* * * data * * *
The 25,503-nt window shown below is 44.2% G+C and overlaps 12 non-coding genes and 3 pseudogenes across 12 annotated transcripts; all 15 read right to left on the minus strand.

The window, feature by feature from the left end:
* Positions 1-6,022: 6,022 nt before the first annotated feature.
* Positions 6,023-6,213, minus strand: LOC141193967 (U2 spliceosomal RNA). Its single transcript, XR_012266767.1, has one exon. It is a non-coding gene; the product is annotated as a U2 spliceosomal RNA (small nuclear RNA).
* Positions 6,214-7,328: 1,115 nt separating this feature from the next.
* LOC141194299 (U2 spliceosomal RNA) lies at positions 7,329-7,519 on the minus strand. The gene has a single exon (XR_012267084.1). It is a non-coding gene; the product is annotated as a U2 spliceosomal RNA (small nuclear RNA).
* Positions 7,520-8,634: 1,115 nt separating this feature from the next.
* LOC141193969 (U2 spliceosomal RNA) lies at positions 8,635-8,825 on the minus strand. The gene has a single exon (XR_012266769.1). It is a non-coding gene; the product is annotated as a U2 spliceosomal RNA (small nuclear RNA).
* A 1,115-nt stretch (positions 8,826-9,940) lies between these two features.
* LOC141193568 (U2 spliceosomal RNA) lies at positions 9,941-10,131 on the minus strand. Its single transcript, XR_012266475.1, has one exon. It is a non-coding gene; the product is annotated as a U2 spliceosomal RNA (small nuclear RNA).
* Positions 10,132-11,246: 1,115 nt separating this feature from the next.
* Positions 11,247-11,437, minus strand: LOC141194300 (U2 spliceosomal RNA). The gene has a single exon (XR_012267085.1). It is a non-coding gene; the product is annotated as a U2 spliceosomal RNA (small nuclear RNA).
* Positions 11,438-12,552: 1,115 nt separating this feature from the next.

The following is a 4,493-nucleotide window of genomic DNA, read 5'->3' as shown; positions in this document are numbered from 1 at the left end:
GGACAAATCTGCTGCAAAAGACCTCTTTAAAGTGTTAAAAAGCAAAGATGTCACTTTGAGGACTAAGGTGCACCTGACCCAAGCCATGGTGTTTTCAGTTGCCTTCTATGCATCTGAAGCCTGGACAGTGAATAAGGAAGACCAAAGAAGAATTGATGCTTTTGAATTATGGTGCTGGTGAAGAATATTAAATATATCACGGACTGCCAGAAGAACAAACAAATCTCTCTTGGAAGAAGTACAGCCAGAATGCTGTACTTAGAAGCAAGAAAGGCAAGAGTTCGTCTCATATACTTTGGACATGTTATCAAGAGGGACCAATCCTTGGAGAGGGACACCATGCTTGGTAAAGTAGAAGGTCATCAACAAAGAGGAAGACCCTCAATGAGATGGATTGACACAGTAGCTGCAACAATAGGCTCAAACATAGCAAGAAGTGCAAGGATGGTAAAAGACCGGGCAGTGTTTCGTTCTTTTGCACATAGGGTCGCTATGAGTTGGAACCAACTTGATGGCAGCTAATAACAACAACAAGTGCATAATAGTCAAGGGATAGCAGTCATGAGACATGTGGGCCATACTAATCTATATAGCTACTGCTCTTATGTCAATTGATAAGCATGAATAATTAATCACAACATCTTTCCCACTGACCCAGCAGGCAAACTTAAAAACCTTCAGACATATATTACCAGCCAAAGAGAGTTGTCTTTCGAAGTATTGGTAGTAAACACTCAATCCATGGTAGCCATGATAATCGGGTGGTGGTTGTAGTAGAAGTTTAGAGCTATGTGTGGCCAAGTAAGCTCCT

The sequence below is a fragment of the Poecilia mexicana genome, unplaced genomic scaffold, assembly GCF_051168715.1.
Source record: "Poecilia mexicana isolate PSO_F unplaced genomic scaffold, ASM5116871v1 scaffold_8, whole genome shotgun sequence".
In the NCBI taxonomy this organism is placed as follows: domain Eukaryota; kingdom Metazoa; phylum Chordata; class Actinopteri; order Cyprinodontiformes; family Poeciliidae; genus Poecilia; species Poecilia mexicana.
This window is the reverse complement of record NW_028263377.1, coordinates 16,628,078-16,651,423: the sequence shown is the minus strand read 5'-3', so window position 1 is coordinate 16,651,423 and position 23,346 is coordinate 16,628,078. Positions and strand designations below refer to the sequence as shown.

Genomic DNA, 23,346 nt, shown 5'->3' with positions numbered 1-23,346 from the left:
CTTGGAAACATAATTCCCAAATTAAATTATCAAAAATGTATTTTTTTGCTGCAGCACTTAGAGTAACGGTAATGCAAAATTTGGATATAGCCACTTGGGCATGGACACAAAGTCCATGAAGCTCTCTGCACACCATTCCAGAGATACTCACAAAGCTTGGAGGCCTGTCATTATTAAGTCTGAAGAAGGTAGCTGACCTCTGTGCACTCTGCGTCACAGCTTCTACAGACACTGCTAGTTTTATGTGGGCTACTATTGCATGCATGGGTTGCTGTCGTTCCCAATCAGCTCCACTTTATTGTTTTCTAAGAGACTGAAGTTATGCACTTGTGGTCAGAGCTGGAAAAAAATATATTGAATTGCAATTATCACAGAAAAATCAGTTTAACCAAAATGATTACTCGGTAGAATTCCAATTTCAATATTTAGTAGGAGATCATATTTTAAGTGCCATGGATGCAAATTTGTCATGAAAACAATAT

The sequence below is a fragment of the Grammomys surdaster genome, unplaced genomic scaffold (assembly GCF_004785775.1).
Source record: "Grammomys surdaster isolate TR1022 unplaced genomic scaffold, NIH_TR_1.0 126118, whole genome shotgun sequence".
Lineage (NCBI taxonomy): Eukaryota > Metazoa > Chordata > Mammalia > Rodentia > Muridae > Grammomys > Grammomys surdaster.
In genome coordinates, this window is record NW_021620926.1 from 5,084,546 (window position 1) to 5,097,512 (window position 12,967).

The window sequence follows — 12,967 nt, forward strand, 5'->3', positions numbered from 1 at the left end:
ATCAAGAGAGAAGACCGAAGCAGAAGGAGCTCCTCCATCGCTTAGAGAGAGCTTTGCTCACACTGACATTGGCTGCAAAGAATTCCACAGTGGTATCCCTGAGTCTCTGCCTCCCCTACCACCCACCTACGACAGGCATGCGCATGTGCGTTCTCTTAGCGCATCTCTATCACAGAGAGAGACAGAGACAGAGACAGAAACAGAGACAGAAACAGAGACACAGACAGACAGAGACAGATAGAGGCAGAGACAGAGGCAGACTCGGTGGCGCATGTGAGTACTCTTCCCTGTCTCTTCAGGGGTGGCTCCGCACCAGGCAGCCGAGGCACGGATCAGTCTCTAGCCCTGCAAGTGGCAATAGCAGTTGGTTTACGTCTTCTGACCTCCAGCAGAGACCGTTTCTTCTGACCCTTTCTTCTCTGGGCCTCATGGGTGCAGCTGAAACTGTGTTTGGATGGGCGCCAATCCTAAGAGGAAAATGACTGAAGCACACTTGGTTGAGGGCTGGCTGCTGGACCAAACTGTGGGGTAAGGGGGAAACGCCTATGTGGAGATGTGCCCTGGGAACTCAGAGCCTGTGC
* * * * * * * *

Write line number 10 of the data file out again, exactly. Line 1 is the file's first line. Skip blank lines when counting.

* LOC141193568 (U2 spliceosomal RNA) lies at positions 9,941-10,131 on the minus strand. Its single transcript, XR_012266475.1, has one exon. It is a non-coding gene; the product is annotated as a U2 spliceosomal RNA (small nuclear RNA).